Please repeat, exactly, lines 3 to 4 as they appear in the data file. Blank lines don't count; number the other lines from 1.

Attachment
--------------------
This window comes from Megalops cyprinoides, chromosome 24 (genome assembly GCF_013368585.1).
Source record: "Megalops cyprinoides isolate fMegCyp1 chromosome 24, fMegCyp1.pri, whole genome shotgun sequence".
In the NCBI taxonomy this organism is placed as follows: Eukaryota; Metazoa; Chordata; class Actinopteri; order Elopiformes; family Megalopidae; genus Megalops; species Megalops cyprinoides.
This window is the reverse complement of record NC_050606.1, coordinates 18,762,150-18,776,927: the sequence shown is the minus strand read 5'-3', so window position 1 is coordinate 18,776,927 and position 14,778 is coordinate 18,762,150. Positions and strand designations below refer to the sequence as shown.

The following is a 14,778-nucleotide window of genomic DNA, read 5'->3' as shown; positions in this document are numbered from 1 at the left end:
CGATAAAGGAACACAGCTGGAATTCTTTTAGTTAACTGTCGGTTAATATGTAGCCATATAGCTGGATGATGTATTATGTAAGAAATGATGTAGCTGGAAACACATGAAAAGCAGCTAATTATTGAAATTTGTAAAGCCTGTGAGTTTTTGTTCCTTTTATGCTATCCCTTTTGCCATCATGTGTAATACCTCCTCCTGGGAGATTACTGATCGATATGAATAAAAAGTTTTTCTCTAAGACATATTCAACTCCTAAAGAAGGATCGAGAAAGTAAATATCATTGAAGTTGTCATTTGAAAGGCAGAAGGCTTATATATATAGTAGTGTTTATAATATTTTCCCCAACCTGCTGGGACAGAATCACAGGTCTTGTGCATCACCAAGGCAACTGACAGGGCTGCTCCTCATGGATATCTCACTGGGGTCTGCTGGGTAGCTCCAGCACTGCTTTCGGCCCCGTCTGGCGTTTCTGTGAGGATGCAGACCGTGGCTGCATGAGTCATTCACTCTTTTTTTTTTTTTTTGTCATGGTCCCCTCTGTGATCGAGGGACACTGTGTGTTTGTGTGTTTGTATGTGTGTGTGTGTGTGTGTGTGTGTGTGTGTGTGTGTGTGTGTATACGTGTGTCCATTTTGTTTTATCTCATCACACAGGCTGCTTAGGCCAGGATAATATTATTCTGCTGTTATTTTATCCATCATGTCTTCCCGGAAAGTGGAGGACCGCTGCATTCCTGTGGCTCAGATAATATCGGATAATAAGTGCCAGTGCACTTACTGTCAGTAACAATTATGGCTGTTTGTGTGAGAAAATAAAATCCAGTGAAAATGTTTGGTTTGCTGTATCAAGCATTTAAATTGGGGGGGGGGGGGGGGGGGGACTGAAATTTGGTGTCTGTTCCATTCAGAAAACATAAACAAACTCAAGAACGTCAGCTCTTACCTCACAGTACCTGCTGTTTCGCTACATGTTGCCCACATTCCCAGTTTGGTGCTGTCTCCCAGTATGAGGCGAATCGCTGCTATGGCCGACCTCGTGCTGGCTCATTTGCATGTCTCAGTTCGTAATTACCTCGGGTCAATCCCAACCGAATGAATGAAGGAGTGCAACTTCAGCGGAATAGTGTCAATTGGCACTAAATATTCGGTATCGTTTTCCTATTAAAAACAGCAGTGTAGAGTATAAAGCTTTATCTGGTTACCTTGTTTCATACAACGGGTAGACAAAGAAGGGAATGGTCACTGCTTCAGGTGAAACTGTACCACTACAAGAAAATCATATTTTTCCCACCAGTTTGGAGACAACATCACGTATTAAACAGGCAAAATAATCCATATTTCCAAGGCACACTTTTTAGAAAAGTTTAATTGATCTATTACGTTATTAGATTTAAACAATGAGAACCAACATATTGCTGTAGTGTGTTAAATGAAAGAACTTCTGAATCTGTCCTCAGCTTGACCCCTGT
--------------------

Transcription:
In the NCBI taxonomy this organism is placed as follows: Eukaryota; Metazoa; Chordata; class Actinopteri; order Elopiformes; family Megalopidae; genus Megalops; species Megalops cyprinoides.
This window is the reverse complement of record NC_050606.1, coordinates 18,762,150-18,776,927: the sequence shown is the minus strand read 5'-3', so window position 1 is coordinate 18,776,927 and position 14,778 is coordinate 18,762,150. Positions and strand designations below refer to the sequence as shown.